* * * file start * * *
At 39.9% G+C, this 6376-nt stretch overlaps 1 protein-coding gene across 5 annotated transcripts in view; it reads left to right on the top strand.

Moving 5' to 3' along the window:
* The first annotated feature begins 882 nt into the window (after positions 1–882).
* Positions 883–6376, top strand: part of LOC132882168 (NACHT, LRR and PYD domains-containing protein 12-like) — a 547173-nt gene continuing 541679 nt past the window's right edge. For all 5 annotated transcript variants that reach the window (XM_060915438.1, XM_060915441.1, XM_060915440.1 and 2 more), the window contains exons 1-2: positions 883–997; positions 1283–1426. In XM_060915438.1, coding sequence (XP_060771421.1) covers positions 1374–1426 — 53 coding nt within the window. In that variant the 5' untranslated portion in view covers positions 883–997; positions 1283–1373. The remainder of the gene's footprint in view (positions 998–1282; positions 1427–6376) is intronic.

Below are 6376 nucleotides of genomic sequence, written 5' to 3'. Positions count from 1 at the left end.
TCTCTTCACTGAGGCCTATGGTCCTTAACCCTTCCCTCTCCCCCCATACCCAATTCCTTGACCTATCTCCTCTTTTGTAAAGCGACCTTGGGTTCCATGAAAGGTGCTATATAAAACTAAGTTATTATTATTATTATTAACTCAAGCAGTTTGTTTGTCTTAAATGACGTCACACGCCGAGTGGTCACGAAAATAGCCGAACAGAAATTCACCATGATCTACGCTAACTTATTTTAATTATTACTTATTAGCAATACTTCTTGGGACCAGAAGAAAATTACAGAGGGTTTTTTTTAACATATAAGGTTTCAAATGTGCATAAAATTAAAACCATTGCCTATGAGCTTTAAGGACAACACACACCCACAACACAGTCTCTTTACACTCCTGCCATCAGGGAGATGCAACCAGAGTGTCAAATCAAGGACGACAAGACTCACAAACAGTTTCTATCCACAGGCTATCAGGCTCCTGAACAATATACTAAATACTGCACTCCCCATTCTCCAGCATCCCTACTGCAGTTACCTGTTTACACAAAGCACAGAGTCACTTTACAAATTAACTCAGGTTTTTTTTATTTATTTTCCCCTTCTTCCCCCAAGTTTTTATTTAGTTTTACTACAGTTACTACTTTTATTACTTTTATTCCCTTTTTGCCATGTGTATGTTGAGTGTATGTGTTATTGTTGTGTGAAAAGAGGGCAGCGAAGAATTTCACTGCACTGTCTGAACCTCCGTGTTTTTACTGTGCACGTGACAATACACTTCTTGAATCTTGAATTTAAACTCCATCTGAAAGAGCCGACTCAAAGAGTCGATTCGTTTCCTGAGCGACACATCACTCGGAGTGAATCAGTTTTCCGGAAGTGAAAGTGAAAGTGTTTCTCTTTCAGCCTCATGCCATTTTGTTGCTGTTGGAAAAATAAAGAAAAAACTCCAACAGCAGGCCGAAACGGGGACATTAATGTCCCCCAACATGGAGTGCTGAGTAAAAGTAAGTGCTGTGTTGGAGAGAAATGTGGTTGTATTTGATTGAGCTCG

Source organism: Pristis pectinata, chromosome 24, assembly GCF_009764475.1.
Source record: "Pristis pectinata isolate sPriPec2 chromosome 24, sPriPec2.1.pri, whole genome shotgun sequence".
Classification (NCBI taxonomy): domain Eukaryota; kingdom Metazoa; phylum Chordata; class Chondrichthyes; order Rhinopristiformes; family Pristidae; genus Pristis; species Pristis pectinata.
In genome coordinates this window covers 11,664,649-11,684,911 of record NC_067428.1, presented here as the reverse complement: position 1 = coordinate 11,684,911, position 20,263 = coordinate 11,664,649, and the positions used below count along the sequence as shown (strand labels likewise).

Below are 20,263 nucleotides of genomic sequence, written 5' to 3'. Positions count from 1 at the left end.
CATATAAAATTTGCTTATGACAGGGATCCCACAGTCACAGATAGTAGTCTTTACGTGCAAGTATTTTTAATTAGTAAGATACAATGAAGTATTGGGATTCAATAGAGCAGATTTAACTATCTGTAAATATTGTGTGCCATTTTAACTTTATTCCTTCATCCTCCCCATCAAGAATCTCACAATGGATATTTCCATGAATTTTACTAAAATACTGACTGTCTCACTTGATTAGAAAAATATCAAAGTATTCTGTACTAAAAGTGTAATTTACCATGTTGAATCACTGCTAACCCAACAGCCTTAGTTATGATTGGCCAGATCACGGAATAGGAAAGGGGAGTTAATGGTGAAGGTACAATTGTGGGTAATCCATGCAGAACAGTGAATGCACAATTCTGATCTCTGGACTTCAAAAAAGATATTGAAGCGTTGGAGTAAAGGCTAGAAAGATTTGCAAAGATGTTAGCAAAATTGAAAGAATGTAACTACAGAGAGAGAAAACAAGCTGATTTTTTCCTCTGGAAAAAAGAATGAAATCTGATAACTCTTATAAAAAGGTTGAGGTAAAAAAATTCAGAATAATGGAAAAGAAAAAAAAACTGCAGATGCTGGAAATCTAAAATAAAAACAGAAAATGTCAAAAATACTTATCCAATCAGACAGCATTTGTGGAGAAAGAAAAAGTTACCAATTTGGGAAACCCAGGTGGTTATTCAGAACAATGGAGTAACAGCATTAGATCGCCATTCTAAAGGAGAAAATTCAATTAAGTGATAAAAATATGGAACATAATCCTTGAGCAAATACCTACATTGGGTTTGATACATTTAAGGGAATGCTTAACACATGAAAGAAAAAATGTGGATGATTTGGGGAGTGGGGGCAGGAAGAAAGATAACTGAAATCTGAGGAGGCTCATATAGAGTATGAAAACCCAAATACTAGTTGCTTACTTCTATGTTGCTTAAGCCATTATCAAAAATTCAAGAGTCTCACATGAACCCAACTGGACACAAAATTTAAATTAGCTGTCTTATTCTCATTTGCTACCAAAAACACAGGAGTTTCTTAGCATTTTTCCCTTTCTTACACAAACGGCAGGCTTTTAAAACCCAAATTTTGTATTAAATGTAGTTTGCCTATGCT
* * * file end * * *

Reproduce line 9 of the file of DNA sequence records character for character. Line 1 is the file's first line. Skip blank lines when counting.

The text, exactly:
Classification (NCBI taxonomy): domain Eukaryota; kingdom Metazoa; phylum Chordata; class Chondrichthyes; order Rhinopristiformes; family Pristidae; genus Pristis; species Pristis pectinata.